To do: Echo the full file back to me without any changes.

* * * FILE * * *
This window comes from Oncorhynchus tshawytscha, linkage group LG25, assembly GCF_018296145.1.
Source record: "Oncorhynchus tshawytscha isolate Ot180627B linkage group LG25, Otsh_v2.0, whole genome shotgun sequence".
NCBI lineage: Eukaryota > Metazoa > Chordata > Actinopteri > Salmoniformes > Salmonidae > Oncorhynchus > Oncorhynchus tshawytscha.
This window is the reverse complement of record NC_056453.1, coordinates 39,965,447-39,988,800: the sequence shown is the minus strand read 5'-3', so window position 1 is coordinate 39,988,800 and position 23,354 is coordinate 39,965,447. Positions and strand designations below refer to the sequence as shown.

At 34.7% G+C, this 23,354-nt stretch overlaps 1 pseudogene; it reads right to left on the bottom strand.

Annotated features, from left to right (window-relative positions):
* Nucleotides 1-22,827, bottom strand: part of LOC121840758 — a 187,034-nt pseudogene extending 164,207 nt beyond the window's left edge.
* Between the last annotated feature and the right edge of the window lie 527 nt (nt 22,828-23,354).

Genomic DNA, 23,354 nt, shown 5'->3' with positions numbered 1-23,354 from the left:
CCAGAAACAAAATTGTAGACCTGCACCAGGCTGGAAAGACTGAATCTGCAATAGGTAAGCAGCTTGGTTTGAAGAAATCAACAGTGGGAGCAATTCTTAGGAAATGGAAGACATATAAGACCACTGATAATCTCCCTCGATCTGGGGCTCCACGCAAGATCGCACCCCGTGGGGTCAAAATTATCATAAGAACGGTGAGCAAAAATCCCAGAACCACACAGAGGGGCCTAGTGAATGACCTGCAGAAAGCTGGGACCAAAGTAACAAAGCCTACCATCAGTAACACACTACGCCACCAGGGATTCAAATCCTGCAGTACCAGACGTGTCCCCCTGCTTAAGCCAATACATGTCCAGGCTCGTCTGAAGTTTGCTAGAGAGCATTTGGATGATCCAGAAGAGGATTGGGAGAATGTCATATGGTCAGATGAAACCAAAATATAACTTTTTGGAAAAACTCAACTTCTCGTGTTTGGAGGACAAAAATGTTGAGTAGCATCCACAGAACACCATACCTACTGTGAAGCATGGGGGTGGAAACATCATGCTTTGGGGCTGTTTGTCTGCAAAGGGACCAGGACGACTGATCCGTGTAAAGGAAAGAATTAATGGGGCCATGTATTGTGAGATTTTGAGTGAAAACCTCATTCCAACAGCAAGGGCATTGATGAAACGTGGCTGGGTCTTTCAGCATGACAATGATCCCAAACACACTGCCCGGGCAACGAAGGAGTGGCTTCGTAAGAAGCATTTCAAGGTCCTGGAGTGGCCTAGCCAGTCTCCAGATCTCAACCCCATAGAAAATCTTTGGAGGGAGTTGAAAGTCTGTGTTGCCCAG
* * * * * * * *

This window comes from Oncorhynchus tshawytscha, linkage group LG25, assembly GCF_018296145.1.
Source record: "Oncorhynchus tshawytscha isolate Ot180627B linkage group LG25, Otsh_v2.0, whole genome shotgun sequence".
NCBI lineage: Eukaryota > Metazoa > Chordata > Actinopteri > Salmoniformes > Salmonidae > Oncorhynchus > Oncorhynchus tshawytscha.
This window is the reverse complement of record NC_056453.1, coordinates 39,965,447-39,988,800: the sequence shown is the minus strand read 5'-3', so window position 1 is coordinate 39,988,800 and position 23,354 is coordinate 39,965,447. Positions and strand designations below refer to the sequence as shown.

At 34.7% G+C, this 23,354-nt stretch overlaps 1 pseudogene; it reads right to left on the bottom strand.

Annotated features, from left to right (window-relative positions):
* Nucleotides 1-22,827, bottom strand: part of LOC121840758 — a 187,034-nt pseudogene extending 164,207 nt beyond the window's left edge.
* Between the last annotated feature and the right edge of the window lie 527 nt (nt 22,828-23,354).

Genomic DNA, 23,354 nt, shown 5'->3' with positions numbered 1-23,354 from the left:
CCAGAAACAAAATTGTAGACCTGCACCAGGCTGGAAAGACTGAATCTGCAATAGGTAAGCAGCTTGGTTTGAAGAAATCAACAGTGGGAGCAATTCTTAGGAAATGGAAGACATATAAGACCACTGATAATCTCCCTCGATCTGGGGCTCCACGCAAGATCGCACCCCGTGGGGTCAAAATTATCATAAGAACGGTGAGCAAAAATCCCAGAACCACACAGAGGGGCCTAGTGAATGACCTGCAGAAAGCTGGGACCAAAGTAACAAAGCCTACCATCAGTAACACACTACGCCACCAGGGATTCAAATCCTGCAGTACCAGACGTGTCCCCCTGCTTAAGCCAATACATGTCCAGGCTCGTCTGAAGTTTGCTAGAGAGCATTTGGATGATCCAGAAGAGGATTGGGAGAATGTCATATGGTCAGATGAAACCAAAATATAACTTTTTGGAAAAACTCAACTTCTCGTGTTTGGAGGACAAAAATGTTGAGTAGCATCCACAGAACACCATACCTACTGTGAAGCATGGGGGTGGAAACATCATGCTTTGGGGCTGTTTGTCTGCAAAGGGACCAGGACGACTGATCCGTGTAAAGGAAAGAATTAATGGGGCCATGTATTGTGAGATTTTGAGTGAAAACCTCATTCCAACAGCAAGGGCATTGATGAAACGTGGCTGGGTCTTTCAGCATGACAATGATCCCAAACACACTGCCCGGGCAACGAAGGAGTGGCTTCGTAAGAAGCATTTCAAGGTCCTGGAGTGGCCTAGCCAGTCTCCAGATCTCAACCCCATAGAAAATCTTTGGAGGGAGTTGAAAGTCTGTGTTGCCCAG